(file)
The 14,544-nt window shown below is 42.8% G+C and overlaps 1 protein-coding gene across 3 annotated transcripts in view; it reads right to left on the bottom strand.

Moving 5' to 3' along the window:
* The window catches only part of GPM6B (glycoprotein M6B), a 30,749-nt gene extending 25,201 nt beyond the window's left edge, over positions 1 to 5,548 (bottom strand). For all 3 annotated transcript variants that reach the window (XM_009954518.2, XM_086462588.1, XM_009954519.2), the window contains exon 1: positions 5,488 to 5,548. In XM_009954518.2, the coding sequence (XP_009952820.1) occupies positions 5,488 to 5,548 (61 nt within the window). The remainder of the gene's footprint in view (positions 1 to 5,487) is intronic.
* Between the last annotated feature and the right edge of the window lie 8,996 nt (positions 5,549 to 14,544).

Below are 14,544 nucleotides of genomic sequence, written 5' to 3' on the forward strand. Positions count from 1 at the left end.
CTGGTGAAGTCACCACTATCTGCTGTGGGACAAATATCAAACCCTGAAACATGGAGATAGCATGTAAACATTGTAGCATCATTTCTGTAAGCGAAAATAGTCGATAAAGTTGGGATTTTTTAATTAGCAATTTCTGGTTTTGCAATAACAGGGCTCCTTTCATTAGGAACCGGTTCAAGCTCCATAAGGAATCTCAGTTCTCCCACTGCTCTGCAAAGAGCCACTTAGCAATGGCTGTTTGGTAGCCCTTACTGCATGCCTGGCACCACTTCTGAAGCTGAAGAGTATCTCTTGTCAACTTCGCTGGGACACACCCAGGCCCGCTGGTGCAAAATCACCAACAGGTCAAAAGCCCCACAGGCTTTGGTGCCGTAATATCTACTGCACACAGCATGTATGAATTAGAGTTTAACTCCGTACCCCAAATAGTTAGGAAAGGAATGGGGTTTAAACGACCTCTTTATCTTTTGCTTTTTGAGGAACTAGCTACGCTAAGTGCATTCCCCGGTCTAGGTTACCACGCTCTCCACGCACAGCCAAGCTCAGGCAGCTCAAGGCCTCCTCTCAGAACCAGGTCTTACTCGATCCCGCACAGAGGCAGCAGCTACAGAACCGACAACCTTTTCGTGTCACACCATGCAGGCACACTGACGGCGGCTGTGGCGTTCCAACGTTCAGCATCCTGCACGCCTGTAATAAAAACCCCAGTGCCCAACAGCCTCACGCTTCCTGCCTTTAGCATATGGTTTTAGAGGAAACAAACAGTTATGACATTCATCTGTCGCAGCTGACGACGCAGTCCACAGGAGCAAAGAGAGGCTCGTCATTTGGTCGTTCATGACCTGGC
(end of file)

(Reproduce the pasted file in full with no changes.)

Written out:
The 14,544-nt window shown below is 42.8% G+C and overlaps 1 protein-coding gene across 3 annotated transcripts in view; it reads right to left on the bottom strand.

Moving 5' to 3' along the window:
* The window catches only part of GPM6B (glycoprotein M6B), a 30,749-nt gene extending 25,201 nt beyond the window's left edge, over positions 1 to 5,548 (bottom strand). For all 3 annotated transcript variants that reach the window (XM_009954518.2, XM_086462588.1, XM_009954519.2), the window contains exon 1: positions 5,488 to 5,548. In XM_009954518.2, the coding sequence (XP_009952820.1) occupies positions 5,488 to 5,548 (61 nt within the window). The remainder of the gene's footprint in view (positions 1 to 5,487) is intronic.
* Between the last annotated feature and the right edge of the window lie 8,996 nt (positions 5,549 to 14,544).

Below are 14,544 nucleotides of genomic sequence, written 5' to 3' on the forward strand. Positions count from 1 at the left end.
CTGGTGAAGTCACCACTATCTGCTGTGGGACAAATATCAAACCCTGAAACATGGAGATAGCATGTAAACATTGTAGCATCATTTCTGTAAGCGAAAATAGTCGATAAAGTTGGGATTTTTTAATTAGCAATTTCTGGTTTTGCAATAACAGGGCTCCTTTCATTAGGAACCGGTTCAAGCTCCATAAGGAATCTCAGTTCTCCCACTGCTCTGCAAAGAGCCACTTAGCAATGGCTGTTTGGTAGCCCTTACTGCATGCCTGGCACCACTTCTGAAGCTGAAGAGTATCTCTTGTCAACTTCGCTGGGACACACCCAGGCCCGCTGGTGCAAAATCACCAACAGGTCAAAAGCCCCACAGGCTTTGGTGCCGTAATATCTACTGCACACAGCATGTATGAATTAGAGTTTAACTCCGTACCCCAAATAGTTAGGAAAGGAATGGGGTTTAAACGACCTCTTTATCTTTTGCTTTTTGAGGAACTAGCTACGCTAAGTGCATTCCCCGGTCTAGGTTACCACGCTCTCCACGCACAGCCAAGCTCAGGCAGCTCAAGGCCTCCTCTCAGAACCAGGTCTTACTCGATCCCGCACAGAGGCAGCAGCTACAGAACCGACAACCTTTTCGTGTCACACCATGCAGGCACACTGACGGCGGCTGTGGCGTTCCAACGTTCAGCATCCTGCACGCCTGTAATAAAAACCCCAGTGCCCAACAGCCTCACGCTTCCTGCCTTTAGCATATGGTTTTAGAGGAAACAAACAGTTATGACATTCATCTGTCGCAGCTGACGACGCAGTCCACAGGAGCAAAGAGAGGCTCGTCATTTGGTCGTTCATGACCTGGC